In Chapter Eight, after Daniel returns from Joel's house to Rosh, it is clear that what Daniel dreams about most is being able to raise a group of men who would be part of Rosh's army, that he could use to fight the Romans and chase them out of their land. Note how he dreams of Judas, the last person who tried such a feat:
Judas, with his heroic father and brothers, had dared to rise up and defy the oppressor, and for a time Israel had breathed the free air again. Here in these very mountains Judas, young and daring and cunning as a panther, had hidden from his enemies and taken them by surprise.... There were young men everywhere who longed for such a chance again. Together, he and Joel would find them.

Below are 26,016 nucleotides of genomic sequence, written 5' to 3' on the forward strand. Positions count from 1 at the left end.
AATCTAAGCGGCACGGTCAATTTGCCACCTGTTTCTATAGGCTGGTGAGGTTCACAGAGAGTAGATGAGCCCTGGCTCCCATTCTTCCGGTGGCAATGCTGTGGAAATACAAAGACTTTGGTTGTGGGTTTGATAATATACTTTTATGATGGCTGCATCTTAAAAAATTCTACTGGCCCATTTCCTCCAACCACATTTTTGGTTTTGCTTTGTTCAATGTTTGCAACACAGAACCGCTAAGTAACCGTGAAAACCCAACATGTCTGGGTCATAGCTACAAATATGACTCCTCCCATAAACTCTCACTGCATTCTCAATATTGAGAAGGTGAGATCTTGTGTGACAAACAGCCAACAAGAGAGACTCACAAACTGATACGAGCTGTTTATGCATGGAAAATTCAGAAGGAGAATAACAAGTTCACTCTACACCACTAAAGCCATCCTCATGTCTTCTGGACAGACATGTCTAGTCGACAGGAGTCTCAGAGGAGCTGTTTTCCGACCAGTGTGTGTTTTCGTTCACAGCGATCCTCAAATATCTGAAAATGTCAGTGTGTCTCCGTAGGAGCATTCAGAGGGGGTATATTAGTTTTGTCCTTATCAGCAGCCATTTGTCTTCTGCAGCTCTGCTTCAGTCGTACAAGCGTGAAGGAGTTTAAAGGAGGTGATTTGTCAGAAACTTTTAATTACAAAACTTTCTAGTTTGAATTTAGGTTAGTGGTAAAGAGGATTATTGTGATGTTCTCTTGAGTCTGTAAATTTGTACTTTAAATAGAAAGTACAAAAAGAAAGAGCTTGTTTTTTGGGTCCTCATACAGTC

What Daniel dreams of more than anything therefore is being able to liberate his homeland from Roman occupation. What he wants to be able to do is to raise a strong enough force to be able to present them to Rosh so that he can openly resist and defy the Romans, rather than just robbing those that come their way. The dream of Daniel is very fervent: he is not worried about his own glory, but he is focused on the fate of his homeland alone. This of course contrasts him very strongly to Rosh, who is not the patriotic figure Daniel takes him to be.